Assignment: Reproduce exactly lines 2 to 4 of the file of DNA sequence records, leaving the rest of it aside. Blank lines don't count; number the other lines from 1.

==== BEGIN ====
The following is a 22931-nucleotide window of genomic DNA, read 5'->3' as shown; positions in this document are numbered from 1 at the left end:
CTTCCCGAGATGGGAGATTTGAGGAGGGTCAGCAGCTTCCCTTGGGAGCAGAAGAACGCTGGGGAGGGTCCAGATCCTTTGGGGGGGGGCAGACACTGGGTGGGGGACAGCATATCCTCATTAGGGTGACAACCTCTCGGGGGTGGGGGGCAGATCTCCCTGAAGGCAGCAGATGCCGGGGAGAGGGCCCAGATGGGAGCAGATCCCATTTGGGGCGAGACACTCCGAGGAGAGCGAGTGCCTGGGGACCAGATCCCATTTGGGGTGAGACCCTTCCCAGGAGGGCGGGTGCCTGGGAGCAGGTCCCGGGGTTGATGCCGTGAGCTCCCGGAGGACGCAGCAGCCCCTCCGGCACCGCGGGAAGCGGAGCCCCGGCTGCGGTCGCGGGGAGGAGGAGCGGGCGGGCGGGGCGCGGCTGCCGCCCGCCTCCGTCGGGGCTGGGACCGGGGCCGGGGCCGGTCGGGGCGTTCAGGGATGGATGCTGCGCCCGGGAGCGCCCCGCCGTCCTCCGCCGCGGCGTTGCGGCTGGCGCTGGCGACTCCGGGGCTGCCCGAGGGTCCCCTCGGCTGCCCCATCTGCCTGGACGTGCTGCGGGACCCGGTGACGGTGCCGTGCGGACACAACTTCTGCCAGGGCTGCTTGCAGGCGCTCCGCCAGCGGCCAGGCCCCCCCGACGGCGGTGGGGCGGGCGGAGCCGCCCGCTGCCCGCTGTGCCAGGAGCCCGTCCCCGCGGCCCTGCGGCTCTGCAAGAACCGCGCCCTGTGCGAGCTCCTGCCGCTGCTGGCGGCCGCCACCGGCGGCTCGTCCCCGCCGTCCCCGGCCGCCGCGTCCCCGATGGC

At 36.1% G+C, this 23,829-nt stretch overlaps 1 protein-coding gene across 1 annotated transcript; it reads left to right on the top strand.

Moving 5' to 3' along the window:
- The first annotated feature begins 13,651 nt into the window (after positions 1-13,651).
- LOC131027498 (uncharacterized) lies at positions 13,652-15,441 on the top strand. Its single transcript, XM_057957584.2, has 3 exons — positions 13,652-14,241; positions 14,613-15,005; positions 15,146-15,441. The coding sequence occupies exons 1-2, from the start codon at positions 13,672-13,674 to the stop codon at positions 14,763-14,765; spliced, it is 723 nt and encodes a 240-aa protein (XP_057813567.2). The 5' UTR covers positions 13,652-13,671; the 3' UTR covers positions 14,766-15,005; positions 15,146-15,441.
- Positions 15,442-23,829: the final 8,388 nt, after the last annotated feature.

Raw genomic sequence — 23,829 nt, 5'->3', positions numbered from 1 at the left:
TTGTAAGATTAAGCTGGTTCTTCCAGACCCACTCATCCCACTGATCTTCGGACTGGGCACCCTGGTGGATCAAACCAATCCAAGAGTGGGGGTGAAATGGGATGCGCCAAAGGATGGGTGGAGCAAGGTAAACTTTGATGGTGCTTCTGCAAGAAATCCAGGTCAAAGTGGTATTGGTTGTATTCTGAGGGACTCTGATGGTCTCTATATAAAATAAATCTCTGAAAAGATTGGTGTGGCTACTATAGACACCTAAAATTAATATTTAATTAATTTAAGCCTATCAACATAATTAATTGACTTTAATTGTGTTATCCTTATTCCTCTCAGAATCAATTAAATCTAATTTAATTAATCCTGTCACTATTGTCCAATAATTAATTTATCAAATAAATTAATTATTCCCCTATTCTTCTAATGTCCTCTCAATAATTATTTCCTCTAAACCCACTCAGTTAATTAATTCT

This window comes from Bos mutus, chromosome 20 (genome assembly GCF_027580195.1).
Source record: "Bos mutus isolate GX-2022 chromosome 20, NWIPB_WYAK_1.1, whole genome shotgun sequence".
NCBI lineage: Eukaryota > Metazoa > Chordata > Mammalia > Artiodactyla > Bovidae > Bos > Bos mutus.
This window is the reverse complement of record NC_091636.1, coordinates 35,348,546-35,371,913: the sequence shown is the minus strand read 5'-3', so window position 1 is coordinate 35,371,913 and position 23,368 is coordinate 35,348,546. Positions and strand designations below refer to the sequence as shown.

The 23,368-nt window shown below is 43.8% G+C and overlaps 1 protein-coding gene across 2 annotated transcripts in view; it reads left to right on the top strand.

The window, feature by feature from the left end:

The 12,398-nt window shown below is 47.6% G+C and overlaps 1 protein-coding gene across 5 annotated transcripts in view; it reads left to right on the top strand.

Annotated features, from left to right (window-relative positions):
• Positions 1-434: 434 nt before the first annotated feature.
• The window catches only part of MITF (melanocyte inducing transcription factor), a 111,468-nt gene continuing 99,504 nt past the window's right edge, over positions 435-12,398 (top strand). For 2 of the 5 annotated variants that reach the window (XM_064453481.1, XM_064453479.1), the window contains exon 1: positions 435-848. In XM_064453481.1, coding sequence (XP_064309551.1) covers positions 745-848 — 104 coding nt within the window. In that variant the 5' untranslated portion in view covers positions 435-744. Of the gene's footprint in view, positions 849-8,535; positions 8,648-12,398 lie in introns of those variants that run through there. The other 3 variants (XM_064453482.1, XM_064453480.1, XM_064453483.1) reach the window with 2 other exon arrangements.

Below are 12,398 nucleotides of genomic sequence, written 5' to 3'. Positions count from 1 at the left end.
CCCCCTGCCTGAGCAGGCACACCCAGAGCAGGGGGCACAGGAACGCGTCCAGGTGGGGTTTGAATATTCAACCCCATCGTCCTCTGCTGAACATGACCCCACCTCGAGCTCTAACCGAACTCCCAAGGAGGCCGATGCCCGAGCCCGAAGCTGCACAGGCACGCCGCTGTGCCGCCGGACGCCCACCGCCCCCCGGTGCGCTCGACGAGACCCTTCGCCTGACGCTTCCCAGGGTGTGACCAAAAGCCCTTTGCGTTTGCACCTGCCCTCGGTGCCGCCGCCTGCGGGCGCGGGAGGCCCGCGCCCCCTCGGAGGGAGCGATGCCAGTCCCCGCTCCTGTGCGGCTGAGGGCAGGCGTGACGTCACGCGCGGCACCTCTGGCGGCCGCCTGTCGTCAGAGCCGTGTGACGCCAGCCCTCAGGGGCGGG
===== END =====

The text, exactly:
CTTCCCGAGATGGGAGATTTGAGGAGGGTCAGCAGCTTCCCTTGGGAGCAGAAGAACGCTGGGGAGGGTCCAGATCCTTTGGGGGGGGGCAGACACTGGGTGGGGGACAGCATATCCTCATTAGGGTGACAACCTCTCGGGGGTGGGGGGCAGATCTCCCTGAAGGCAGCAGATGCCGGGGAGAGGGCCCAGATGGGAGCAGATCCCATTTGGGGCGAGACACTCCGAGGAGAGCGAGTGCCTGGGGACCAGATCCCATTTGGGGTGAGACCCTTCCCAGGAGGGCGGGTGCCTGGGAGCAGGTCCCGGGGTTGATGCCGTGAGCTCCCGGAGGACGCAGCAGCCCCTCCGGCACCGCGGGAAGCGGAGCCCCGGCTGCGGTCGCGGGGAGGAGGAGCGGGCGGGCGGGGCGCGGCTGCCGCCCGCCTCCGTCGGGGCTGGGACCGGGGCCGGGGCCGGTCGGGGCGTTCAGGGATGGATGCTGCGCCCGGGAGCGCCCCGCCGTCCTCCGCCGCGGCGTTGCGGCTGGCGCTGGCGACTCCGGGGCTGCCCGAGGGTCCCCTCGGCTGCCCCATCTGCCTGGACGTGCTGCGGGACCCGGTGACGGTGCCGTGCGGACACAACTTCTGCCAGGGCTGCTTGCAGGCGCTCCGCCAGCGGCCAGGCCCCCCCGACGGCGGTGGGGCGGGCGGAGCCGCCCGCTGCCCGCTGTGCCAGGAGCCCGTCCCCGCGGCCCTGCGGCTCTGCAAGAACCGCGCCCTGTGCGAGCTCCTGCCGCTGCTGGCGGCCGCCACCGGCGGCTCGTCCCCGCCGTCCCCGGCCGCCGCGTCCCCGATGGC

At 36.1% G+C, this 23,829-nt stretch overlaps 1 protein-coding gene across 1 annotated transcript; it reads left to right on the top strand.

Moving 5' to 3' along the window: